On platforms where this library path information is not problematic, Alien::Base will work correctly, even under CPANtesters blib scheme. For platforms that suffer from this problem, I believe that Alien::Base will work correctly, but not under the blib scheme. Therefore no dependent modules will be able to successfully dynamically link to the provided C library.

Until Alien::Base-based modules can install and test on the three major platforms, I hesitate to call Alien::Base completed. I think I’m rather close to declaring victory on 5 of those 6 goals, however if CPANtesters testing on Mac is broken, I’m still stuck saying that there is work to be done before any victory may be declared.

Perhaps there is some way that CPAN testers can work with me to avoid this problem, admittedly I haven’t talked to them about this. If anyone with more knowledge on the subject wants to comment below, email me or file a github issue, please do.

Galileo 0.012 released!

Galileo is a simple but modern Perl CMS which is totally installable from CPAN. Just a few quick commands and the site is live and usable! The primary focus is small sites, which need immediate availability and easy (no?) administration. All content is written in a markdown editor in the browser and saved live via websockets with no reload.

This morning I released the newest version of Galileo with several improvements that have been in waiting for months. Among the most exciting is preliminary support for in-place database upgrades via DBIx::Class::DeploymentHandler.

In addition, Mojolicious author Sebastian Riedel made an extra effort to ease the testing of JSON messages passed via websockets. This means that Galileo’s two-way communications between the browser and the server are now even more robust and better tested. Further, this move has made unicode handling more reliable (since websocket unicode handling has its own quirks) so I can now say that Galileo should be unicode friendly! Thanks SRI!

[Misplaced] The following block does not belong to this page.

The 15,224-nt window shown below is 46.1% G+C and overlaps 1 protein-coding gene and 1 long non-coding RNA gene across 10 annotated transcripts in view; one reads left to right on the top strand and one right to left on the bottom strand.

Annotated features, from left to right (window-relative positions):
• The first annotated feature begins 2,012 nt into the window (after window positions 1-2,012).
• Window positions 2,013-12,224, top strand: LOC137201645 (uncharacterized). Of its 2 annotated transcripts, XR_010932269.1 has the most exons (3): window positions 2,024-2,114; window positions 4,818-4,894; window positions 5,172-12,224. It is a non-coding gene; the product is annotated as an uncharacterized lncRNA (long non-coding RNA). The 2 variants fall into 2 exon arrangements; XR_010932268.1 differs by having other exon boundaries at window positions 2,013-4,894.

Need a quick website? Give Galileo a try!

EDIT: I have now released a few nit-fixes so the release number is now 0.015. This should ease installation in some situations and on more platforms.

A quick static file webserver

Wow, I’ve been busy lately! This is just a quick note.

Have you ever needed a quick webserver? Just static files, nothing fancy. Well here’s a quick way to make Mojolicious’ built-in server do just that.

Just make a little file, I’ll call it server.pl and put this inside:

#!/usr/bin/env perl

use Mojolicious::Lite;

use Cwd;
app->static->paths->[0] = getcwd;

any '/' => sub {
  shift->render_static('index.html');
};

app->start;

make it executable and then run server.pl daemon and your site will be available on port 3000. This serves all the files from the current directory (and deeper) and the root will point to index.html. Of course you may change those as you see fit.

In fact this could be used more generally, but then you want to investigate the other servers that Mojolicious provides.

About Joel Berger

user-pic As I delve into the deeper Perl magic I like to share what I can.